OpenAI (in “GPTs are GPTs: An Early Look at the Labor Market Impact Potential of Large Language Models”) reveals that around 80% of US workers could have at least 10% of their tasks impacted by AI, while about 19% might see over 50% of their duties affected. Writing and creative fields (like writers, poets, journalists, graphic designers) are especially vulnerable, but they’re not alone. Legal roles (such as legal assistants), programming, and technical jobs (mathematicians, accountants, digital interface designers) could also face AI disruption. However, jobs relying on science and critical thinking or manual labor may be less affected.
Here’s a list of occupations that might be at risk
- Bank or financial advisor: AI can analyze financial markets and economic data for investment recommendations based on predictive models.
- Call center operator: AI can manage calls, answer questions, and resolve customer issues.
- Community manager: AI can engage with users on social media, moderate comments, and run ad campaigns.
- Copywriter: AI can generate ad content, catchy headlines, and product descriptions using persuasive techniques.
- Developer: AI can rapidly generate code, websites, and design elements, as well as create captivating game scenarios and levels.
- Journalist: AI can write news articles using reliable sources and adhering to journalistic standards.
- Legal assistant: AI can conduct legal research, draft documents, and help prepare cases.
- Librarian: AI can organize and catalog resources and respond to user inquiries.
- Moderator: AI can swiftly identify and remove inappropriate content on online platforms.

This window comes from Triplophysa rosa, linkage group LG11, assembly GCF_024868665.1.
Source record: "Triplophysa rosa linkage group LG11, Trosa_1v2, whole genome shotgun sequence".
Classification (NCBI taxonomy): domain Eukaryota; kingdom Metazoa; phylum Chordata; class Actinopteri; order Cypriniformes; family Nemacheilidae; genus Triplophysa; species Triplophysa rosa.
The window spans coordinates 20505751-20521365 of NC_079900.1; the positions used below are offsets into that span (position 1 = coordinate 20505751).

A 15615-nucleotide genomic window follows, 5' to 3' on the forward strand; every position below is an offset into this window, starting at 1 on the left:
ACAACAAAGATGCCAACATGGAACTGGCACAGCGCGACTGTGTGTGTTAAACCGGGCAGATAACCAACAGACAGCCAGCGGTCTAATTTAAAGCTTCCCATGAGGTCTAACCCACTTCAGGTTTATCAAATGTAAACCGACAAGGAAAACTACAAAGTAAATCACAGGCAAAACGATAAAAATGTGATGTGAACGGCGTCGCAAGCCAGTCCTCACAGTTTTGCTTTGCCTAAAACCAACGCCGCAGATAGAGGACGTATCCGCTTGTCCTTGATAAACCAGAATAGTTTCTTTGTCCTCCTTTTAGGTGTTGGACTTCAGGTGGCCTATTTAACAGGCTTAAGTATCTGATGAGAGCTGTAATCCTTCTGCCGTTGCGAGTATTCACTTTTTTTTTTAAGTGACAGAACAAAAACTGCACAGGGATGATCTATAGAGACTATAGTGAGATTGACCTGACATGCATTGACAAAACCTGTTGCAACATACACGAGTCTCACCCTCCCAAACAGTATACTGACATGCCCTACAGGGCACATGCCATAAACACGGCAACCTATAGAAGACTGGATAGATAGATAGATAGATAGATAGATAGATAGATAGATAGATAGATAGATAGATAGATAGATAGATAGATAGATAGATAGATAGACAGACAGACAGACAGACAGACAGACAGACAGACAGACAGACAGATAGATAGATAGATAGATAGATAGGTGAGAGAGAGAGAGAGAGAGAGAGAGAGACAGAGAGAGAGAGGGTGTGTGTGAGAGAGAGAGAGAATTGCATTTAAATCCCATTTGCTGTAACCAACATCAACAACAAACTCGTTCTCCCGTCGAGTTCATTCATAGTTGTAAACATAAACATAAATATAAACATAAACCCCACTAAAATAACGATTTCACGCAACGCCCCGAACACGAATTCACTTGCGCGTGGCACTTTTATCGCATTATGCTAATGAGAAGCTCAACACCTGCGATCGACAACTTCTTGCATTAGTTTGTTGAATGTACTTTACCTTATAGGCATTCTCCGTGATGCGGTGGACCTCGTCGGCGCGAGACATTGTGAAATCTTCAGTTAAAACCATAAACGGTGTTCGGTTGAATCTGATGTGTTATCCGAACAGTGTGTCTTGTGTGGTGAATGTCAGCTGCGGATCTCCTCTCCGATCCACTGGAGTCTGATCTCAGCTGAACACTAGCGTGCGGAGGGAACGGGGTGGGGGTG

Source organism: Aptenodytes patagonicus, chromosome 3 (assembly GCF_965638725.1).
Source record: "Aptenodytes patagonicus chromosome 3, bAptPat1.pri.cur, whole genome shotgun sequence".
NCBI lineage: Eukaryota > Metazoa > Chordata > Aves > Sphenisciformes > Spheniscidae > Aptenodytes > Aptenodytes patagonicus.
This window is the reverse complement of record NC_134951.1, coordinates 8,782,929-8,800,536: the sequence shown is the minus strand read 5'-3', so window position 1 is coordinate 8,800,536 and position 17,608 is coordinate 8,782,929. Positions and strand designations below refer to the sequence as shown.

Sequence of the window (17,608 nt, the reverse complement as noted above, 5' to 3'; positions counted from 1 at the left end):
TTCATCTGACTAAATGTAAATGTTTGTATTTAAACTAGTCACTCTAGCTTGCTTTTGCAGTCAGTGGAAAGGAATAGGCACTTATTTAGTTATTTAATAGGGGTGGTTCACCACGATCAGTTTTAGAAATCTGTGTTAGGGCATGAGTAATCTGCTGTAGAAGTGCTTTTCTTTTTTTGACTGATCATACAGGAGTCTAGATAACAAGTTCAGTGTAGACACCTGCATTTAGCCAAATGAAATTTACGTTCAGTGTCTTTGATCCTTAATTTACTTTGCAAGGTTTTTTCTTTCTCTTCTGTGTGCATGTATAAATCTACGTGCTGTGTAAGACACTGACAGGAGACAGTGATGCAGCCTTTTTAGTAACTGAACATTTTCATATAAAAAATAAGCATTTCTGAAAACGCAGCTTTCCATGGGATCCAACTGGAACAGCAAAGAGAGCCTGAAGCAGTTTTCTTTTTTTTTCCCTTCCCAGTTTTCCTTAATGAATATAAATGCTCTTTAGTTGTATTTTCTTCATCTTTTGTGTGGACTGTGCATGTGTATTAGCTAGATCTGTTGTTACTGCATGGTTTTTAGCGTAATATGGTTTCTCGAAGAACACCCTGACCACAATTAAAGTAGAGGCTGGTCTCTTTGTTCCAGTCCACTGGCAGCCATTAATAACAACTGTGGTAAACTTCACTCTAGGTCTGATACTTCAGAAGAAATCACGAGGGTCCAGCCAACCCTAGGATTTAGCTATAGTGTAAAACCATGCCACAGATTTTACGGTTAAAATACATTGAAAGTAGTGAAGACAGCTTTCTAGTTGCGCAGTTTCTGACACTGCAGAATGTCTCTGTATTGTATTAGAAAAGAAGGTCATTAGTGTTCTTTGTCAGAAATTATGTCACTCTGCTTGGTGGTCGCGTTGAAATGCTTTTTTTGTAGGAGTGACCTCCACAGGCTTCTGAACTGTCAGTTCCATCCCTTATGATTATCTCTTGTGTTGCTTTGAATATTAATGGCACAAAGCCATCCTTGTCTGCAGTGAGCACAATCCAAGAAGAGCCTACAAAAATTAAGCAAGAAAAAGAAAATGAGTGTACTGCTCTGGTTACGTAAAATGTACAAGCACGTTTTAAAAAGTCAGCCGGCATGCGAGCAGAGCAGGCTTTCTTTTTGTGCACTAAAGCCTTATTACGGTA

- Online teacher: AI can offer instant answers and teaching resources tailored to students’ needs.
- Programmer: AI can master multiple programming languages and write or debug code quickly.
- Real estate agent: AI can provide property information, organize virtual tours, and assist with contract negotiations.
- Receptionist: AI can automate call handling, appointment scheduling, and information provision effectively.
- Recruiter (HR): AI can analyze resumes, select candidates, and facilitate job interviews.
- Screenwriter: AI can generate story ideas, dialogues, and plots based on an extensive database of movies, TV shows, and literature.
- Tour guide: AI can offer information about attractions, culture, and local hotspots, as well as recommend activities, restaurants, and accommodations.
What can we conclude from the study?
- GPTs are general-purpose technologies that could have significant economic, social and policy implications for the US labor market and beyond.
- GPTs could influence or augment tasks within at least 80% of all jobs in the US, with varying degrees of exposure across different occupations and industries.
- Higher-wage jobs and jobs requiring programming or writing skills are more likely to be exposed to GPTs, while jobs involving science and critical thinking skills are less likely to be influenced.
- The impact of GPTs is not limited to industries with higher recent productivity growth, suggesting a potential for future productivity gains across sectors.
- The impact of GPTs is expected to persist and increase over time, as GPTs improve in capabilities and are integrated with complementary technologies and systems.
You know, this study is really more of a first step in trying to understand how GPTs might affect the US job market. It’s not meant to be the final word or an all-encompassing prediction. Actually, it’s pointing out areas where future research can be improved, like better data quality, rubric design, annotation methods, and analysis techniques. This way, we can get a clearer picture of how GPTs will impact work and society as a whole.